Thursday, June 30, 2011

Ride 2 Recovery

Back on the day after Memorial Day our group performed for an event called "Ride 2 Recovery" for veterans at American Legion Post 320 down in Spotsylvania County, very close the Wilderness battlefield. Bill B our sax player who arranged the performance is a member of the post and has sent along their most recent newsletter. These two pages from that newsletter give a great sense of the event. 

I was honored we got to play for this event and thoroughly enjoyed being a part of it.

Wednesday, June 29, 2011

Recording Yourself

Listening to recordings of yourself making music is probably the single most effective thing you can do to improve your playing. 

The key aspect of mindfulness is experiencing things as they are - not as we want them to be, as we're afraid they might be, as we feel/hope others might be experiencing them, or any of a myriad other distortions our untrained minds can inject into the experience. When we are actually in the process of playing music, there's so much going on in our minds, especially for amateurs, that's it's quite difficult to hear the music as it is.

Listening to a recording is a totally different experience. All the mental/emotional gymnastics have faded and we're left with just the sound of the music as we made it. There's no middle man/teacher trying to explain what it is we're doing, we can hear it ourselves. There's no need to reduce the experience to verbal language, as we can simply hear and react to the music non-verbally as an audience might.

I record all the performances of my group and give CDs to all the players. I and the amateurs of the group have all benefited wonderfully from this. I don't need to tell them what I hear they need to do to improve as they hear it themselves, and the same goes for me.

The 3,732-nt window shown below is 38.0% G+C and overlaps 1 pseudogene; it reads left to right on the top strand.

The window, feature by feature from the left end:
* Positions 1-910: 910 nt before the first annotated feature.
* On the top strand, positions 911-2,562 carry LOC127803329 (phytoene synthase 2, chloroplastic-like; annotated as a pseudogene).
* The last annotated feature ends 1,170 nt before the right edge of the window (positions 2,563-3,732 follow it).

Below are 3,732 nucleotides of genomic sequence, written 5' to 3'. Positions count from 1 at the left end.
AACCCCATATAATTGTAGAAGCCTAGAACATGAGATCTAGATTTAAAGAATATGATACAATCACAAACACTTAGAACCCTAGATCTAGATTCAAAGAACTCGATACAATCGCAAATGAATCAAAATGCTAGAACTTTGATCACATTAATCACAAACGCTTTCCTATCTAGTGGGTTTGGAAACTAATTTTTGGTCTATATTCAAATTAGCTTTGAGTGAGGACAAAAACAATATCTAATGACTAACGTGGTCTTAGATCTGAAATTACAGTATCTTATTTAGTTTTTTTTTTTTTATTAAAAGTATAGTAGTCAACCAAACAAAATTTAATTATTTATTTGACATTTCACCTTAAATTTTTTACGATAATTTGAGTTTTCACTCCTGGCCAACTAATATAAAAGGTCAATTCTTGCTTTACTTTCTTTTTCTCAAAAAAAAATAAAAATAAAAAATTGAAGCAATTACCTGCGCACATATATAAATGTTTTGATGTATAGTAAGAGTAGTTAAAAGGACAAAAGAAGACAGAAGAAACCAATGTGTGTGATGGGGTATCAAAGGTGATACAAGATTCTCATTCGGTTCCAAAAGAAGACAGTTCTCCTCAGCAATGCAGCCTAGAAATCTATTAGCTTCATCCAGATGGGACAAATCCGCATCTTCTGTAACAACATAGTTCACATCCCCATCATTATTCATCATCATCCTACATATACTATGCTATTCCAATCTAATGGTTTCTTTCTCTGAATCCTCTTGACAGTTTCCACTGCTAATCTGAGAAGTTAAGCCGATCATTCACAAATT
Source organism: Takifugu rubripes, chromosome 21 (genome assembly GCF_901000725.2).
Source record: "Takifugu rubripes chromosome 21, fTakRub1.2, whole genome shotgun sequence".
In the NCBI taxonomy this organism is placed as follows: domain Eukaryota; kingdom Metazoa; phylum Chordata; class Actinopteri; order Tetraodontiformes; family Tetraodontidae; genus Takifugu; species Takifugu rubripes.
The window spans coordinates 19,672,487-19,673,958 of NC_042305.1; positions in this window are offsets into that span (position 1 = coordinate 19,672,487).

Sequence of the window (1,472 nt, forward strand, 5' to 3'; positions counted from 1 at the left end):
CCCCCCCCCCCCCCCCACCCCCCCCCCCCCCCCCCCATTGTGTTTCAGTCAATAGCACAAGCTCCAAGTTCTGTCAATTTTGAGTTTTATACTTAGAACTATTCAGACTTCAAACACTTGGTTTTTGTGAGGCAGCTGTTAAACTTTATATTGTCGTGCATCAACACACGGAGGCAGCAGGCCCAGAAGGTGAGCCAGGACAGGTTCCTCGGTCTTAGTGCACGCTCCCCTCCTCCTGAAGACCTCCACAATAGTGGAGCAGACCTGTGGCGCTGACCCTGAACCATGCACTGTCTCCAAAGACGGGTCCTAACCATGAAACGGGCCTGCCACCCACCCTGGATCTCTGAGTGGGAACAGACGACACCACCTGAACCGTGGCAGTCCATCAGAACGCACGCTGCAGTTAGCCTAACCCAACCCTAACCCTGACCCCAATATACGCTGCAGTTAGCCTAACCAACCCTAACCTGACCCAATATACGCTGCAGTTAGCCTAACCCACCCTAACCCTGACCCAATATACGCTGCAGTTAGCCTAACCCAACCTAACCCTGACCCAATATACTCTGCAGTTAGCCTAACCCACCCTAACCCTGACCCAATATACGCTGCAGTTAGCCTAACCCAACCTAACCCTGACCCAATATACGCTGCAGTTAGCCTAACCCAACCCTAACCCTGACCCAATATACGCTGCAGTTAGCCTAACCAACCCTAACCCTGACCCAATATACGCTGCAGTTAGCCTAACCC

As a single example, listening to recordings tipped me off to my sometimes more speaking than singing bits and pieces of lyrics instead of singing every syllable of the song. This probably goes back 40 years to my first trying to learn songs by speaking the words in rhythm while strumming the guitar as a preliminary to actually singing the song. Until I started doing all the recording here a few years ago, I was completely unaware of this and would have been dubious of anyone telling me it was the case. Hearing it in the recordings, though, cut right to the root of the problem and has given me much better traction improving as a singer.

Just as cultivating mindfulness of our behaviors in retrospect can lead to more clearly perceiving them in real time, listening to recordings of our playing can help us more accurately hear ourselves in real time and make improvements on the fly, just as high level players do. I used to be astounded by the real time listening skills of band directors, thinking I could never do that as for me it would be a sensory overload. While I'm nowhere near that level, I can now hear better in real time how my group is playing and make adjustments accordingly.

Thursday, June 23, 2011

The 2.0 Series